Study participants underwent a general physical and neurologic examination. Those with EM and CM had at least a normal neuroimaging examination.
The analysis showed that CGRP levels were significantly higher in women with CM (74.90 pg/mL) than in control women (33.74 mg/mL; P < .001), women with EM (46.37 pg/mL; P < .001 vs CM and P < .005 vs controls) and to patients with episodic cluster headache (45.87 pg/mL).
"Increased peripheral CGRP levels should be interpreted as a distant sign of activation of the trigeminovascular system; because its molecule is so large, CGRP cannot pass the blood-brain barrier," said the authors.
Thresholds of 43.45 and 58.22 pg/mL optimize the sensitivity and specificity to differentiate patients with CM from healthy controls and patients with EM, respectively, according to the authors.
Migraine With Aura
A total of 46 women with CM had a history of migraine with aura attacks. CGRP levels were significantly higher in these women than in those who had never experienced an aura. However, only 4 patients experienced at least 1 aura per month.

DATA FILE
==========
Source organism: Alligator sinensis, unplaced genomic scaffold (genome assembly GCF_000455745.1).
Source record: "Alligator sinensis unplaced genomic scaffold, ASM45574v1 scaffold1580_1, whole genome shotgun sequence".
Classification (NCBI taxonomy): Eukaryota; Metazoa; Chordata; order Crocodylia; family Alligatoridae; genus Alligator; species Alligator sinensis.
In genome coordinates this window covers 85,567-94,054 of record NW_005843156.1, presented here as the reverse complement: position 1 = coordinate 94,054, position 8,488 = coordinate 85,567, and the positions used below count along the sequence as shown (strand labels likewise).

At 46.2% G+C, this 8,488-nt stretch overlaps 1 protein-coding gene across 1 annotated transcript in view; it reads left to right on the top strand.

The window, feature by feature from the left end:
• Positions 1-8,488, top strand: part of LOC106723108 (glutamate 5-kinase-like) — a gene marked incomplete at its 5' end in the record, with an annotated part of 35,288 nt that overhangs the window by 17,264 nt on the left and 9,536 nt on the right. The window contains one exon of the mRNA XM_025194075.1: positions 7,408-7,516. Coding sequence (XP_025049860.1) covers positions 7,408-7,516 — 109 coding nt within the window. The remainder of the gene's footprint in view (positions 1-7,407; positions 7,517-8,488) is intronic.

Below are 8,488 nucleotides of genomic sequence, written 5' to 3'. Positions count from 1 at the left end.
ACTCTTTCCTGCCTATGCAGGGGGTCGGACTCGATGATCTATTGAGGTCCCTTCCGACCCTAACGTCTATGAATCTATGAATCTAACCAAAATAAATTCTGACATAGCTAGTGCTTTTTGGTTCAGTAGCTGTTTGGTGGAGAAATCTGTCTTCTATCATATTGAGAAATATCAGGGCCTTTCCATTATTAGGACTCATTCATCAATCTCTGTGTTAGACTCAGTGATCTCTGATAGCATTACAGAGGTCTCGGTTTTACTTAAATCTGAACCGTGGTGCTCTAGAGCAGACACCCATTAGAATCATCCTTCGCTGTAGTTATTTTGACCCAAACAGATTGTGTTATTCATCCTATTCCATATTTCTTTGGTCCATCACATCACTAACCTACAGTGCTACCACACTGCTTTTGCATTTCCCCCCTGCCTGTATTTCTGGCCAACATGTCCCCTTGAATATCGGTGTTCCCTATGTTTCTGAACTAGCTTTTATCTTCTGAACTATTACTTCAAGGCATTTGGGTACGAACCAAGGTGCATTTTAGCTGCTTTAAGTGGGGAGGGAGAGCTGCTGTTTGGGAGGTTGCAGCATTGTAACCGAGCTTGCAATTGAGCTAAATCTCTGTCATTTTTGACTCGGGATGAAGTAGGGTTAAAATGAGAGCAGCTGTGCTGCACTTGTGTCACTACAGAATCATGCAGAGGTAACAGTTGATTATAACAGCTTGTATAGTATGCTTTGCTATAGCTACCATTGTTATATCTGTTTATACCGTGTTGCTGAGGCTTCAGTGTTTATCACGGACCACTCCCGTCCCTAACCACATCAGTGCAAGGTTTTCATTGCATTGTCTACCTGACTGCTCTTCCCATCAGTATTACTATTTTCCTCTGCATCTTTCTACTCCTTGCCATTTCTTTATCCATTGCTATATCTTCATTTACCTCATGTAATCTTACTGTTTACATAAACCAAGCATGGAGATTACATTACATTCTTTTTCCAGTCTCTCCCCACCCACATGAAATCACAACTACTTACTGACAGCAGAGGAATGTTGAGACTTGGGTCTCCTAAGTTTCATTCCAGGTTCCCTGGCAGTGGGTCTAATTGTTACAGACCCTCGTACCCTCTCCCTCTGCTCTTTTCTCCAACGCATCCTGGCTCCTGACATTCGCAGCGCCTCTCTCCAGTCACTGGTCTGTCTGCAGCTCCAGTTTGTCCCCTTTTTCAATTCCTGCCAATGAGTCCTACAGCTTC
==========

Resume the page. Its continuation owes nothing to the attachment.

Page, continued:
According to the authors, there are several potential explanations for this finding. It could, for example, support the proposal that the pathophysiologic mechanism of the aura, the cortical spreading depression phenomenon, is enough to activate sensory nerve terminals around pial blood vessels.
Among women with EM, CGRP was not significantly elevated in the 21 women with aura compared with the 22 with no aura antecedents.
Among the women with CM, CGRP levels were not significantly different in patients meeting criteria for analgesic overuse. "Even considering that all of the women in our study with CM meeting overuse criteria had tried formal withdrawal of symptomatic medications at least once and for 2 months without success, these results are a further proof that both subtypes of CM, with and without analgesic overuse, would share the same pathophysiologic substrate," the authors write.
Other variables, such as age, depression, fibromyalgia, vascular risk factors, history of triptan use, and type of preventive treatment, also did not influence CGRP levels.
The fact that patients were taking preventive medications could be considered a limitation of the study but could also make the results more relevant because, as the authors point out, these drugs could reduce trigeminovascular system activation, resulting in a decrease in CGRP release.